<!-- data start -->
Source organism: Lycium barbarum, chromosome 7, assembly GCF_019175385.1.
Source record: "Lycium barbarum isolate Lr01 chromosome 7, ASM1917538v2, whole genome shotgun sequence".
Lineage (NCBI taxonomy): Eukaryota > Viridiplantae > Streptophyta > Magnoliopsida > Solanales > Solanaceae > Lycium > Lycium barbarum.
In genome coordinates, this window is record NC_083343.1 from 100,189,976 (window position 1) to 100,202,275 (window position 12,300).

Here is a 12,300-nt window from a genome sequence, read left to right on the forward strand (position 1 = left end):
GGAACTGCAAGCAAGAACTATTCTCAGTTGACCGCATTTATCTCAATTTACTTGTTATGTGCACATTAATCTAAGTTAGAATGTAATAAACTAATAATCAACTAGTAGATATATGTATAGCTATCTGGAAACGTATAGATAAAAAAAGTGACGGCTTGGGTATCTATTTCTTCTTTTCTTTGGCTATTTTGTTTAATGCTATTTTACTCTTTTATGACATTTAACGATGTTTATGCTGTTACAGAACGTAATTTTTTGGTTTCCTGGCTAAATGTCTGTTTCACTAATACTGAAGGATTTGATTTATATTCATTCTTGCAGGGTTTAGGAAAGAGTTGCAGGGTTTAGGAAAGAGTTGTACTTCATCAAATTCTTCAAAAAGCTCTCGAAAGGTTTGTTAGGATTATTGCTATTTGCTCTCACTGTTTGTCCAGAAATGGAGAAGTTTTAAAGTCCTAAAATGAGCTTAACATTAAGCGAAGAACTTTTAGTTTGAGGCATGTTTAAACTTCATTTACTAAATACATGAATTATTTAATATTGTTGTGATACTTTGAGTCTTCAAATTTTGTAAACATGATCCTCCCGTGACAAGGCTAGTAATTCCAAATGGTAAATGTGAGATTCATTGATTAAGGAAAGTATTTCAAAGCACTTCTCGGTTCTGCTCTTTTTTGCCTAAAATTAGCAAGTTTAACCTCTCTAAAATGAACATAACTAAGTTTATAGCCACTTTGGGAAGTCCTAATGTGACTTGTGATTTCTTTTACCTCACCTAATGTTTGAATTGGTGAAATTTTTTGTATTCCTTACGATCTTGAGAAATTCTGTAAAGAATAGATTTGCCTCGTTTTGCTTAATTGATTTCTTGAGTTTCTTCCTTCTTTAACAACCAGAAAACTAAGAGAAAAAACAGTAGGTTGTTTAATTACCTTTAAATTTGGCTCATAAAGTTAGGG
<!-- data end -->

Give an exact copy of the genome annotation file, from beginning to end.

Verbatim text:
Source organism: Lycium barbarum, chromosome 7, assembly GCF_019175385.1.
Source record: "Lycium barbarum isolate Lr01 chromosome 7, ASM1917538v2, whole genome shotgun sequence".
Lineage (NCBI taxonomy): Eukaryota > Viridiplantae > Streptophyta > Magnoliopsida > Solanales > Solanaceae > Lycium > Lycium barbarum.
In genome coordinates, this window is record NC_083343.1 from 100,189,976 (window position 1) to 100,202,275 (window position 12,300).

Here is a 12,300-nt window from a genome sequence, read left to right on the forward strand (position 1 = left end):
GGAACTGCAAGCAAGAACTATTCTCAGTTGACCGCATTTATCTCAATTTACTTGTTATGTGCACATTAATCTAAGTTAGAATGTAATAAACTAATAATCAACTAGTAGATATATGTATAGCTATCTGGAAACGTATAGATAAAAAAAGTGACGGCTTGGGTATCTATTTCTTCTTTTCTTTGGCTATTTTGTTTAATGCTATTTTACTCTTTTATGACATTTAACGATGTTTATGCTGTTACAGAACGTAATTTTTTGGTTTCCTGGCTAAATGTCTGTTTCACTAATACTGAAGGATTTGATTTATATTCATTCTTGCAGGGTTTAGGAAAGAGTTGCAGGGTTTAGGAAAGAGTTGTACTTCATCAAATTCTTCAAAAAGCTCTCGAAAGGTTTGTTAGGATTATTGCTATTTGCTCTCACTGTTTGTCCAGAAATGGAGAAGTTTTAAAGTCCTAAAATGAGCTTAACATTAAGCGAAGAACTTTTAGTTTGAGGCATGTTTAAACTTCATTTACTAAATACATGAATTATTTAATATTGTTGTGATACTTTGAGTCTTCAAATTTTGTAAACATGATCCTCCCGTGACAAGGCTAGTAATTCCAAATGGTAAATGTGAGATTCATTGATTAAGGAAAGTATTTCAAAGCACTTCTCGGTTCTGCTCTTTTTTGCCTAAAATTAGCAAGTTTAACCTCTCTAAAATGAACATAACTAAGTTTATAGCCACTTTGGGAAGTCCTAATGTGACTTGTGATTTCTTTTACCTCACCTAATGTTTGAATTGGTGAAATTTTTTGTATTCCTTACGATCTTGAGAAATTCTGTAAAGAATAGATTTGCCTCGTTTTGCTTAATTGATTTCTTGAGTTTCTTCCTTCTTTAACAACCAGAAAACTAAGAGAAAAAACAGTAGGTTGTTTAATTACCTTTAAATTTGGCTCATAAAGTTAGGG